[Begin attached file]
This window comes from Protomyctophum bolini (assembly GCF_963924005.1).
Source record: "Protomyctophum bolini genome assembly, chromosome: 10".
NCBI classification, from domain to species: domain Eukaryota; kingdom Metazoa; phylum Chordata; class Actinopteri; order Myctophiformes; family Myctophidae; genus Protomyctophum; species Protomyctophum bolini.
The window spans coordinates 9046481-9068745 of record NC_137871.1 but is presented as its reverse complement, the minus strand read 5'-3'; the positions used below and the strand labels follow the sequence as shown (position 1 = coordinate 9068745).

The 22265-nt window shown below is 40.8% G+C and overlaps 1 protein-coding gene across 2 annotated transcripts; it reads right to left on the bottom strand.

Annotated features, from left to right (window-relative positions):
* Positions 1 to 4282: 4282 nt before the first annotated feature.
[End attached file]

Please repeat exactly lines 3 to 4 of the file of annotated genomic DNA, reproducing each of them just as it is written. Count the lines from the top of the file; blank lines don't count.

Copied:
NCBI classification, from domain to species: domain Eukaryota; kingdom Metazoa; phylum Chordata; class Actinopteri; order Myctophiformes; family Myctophidae; genus Protomyctophum; species Protomyctophum bolini.
The window spans coordinates 9046481-9068745 of record NC_137871.1 but is presented as its reverse complement, the minus strand read 5'-3'; the positions used below and the strand labels follow the sequence as shown (position 1 = coordinate 9068745).